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On January 15, 1919, the ground near 529 Commercial Street in Boston, Massachusetts, began to tremble.  At the nearby Purity Distilling Company, a six-story-tall molasses tank grumbled like a massive stomach with indigestion.  The tank’s monumental cache of molasses was awaiting transfer to a processing plant, where it would be used in the production of sweetener, drinking liquor, and alcohol-based munitions.

Moments after the first distressed groan, a sound reminiscent of machine-gun fire echoed in the streets as the tank’s rivets buckled in quick succession.  The tank burst in a terrific explosion, throwing massive, ragged chunks of sheet-iron into the surrounding buildings.  The Purity offices were flattened by the blast, and a nearby fire station was crushed by a flying section of the iron.

Despite the force of the rupture, initial damage was limited to the buildings adjacent to the tank.  The two-and-a-half –million-gallon column of molasses, however, caused a considerable catastrophe as it spread itself out into the North End neighborhood.

Bystanders were swept up in the smothering goo, tossed and rolled through the thick sludge.  The migrating wave of brown syrup pushed buildings off their foundations and overturned wagons, carts, horses, and motorcars.  It broke the girders of an elevated railroad and tossed a train from its tracks.

Within minutes, several blocks of Boston’s streets were filled with struggling victims, rubble of ruined buildings, assorted wreckage, and two to three feet of sweet, tacky goo.

Rescue efforts began immediately, but most who ventured in became mired in the mess and soon required rescuing themselves.  Terrified survivors were seen running away from the chaotic scene covered from head to toe in dark-brown molasses.

The U.S.S. Nantucket was anchored at the Playground Pier a few blocks away, and Lieutenant Commander H.J. Copeland sent over a hundred able-bodied sailors to lend assistance.  Police officers, military personnel, and Red Cross nurses slogged through the knee-deep syrup all night long, searching for sticky victims.

In all, 21 lives were lost in the disaster, mostly due to crushing and asphyxiation, and 150 injuries were reported.  It is said that a lawyer for Purity arrived on the scene within hours and tried to pin the disaster on anarchist saboteurs, but despite this continued insistence, the company ultimately paid out about $1 million in settlements (equivalent to about $11 million today).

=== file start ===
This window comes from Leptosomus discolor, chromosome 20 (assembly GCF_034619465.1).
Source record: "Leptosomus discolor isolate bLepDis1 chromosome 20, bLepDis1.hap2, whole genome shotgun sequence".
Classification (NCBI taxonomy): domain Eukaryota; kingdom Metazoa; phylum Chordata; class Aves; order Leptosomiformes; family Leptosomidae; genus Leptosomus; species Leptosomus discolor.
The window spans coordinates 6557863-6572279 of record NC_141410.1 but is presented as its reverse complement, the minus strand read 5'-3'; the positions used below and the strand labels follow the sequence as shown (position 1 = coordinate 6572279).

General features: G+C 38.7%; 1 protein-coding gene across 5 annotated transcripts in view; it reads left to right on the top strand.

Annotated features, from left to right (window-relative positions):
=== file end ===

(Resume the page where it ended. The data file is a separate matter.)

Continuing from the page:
The nearby harbor remained brown through the rest of the winter and spring, and it took more than six months to clean the structures, automobiles, and cobblestone streets of the sticky mess.  By coincidence, the 18th Amendment of the U.S. Constitution was ratified the day after the catastrophe, paving the way for Prohibition.

The exact cause of the explosion was never determined, but it is generally attributed to high pressure and a defect in the tank construction.  According to some reports, the Purity Distilling Company had neglected to pressure-test the vessel prior to filling it for the first time, and upon its first load of molasses, the outside of the tank was striped with molasses leaks.

Rather than pay for the repairs, Purity opted to paint the tank brown.  On that fateful day in 1919, pressure increased due to fermentation of the molasses and unseasonably warm temperatures.  This put too much strain on the existing fractures, causing an energetic rupture.

Although, its been almost a century since the flood, they say that on a hot day the streets in some parts of Boston still bleed molasses.

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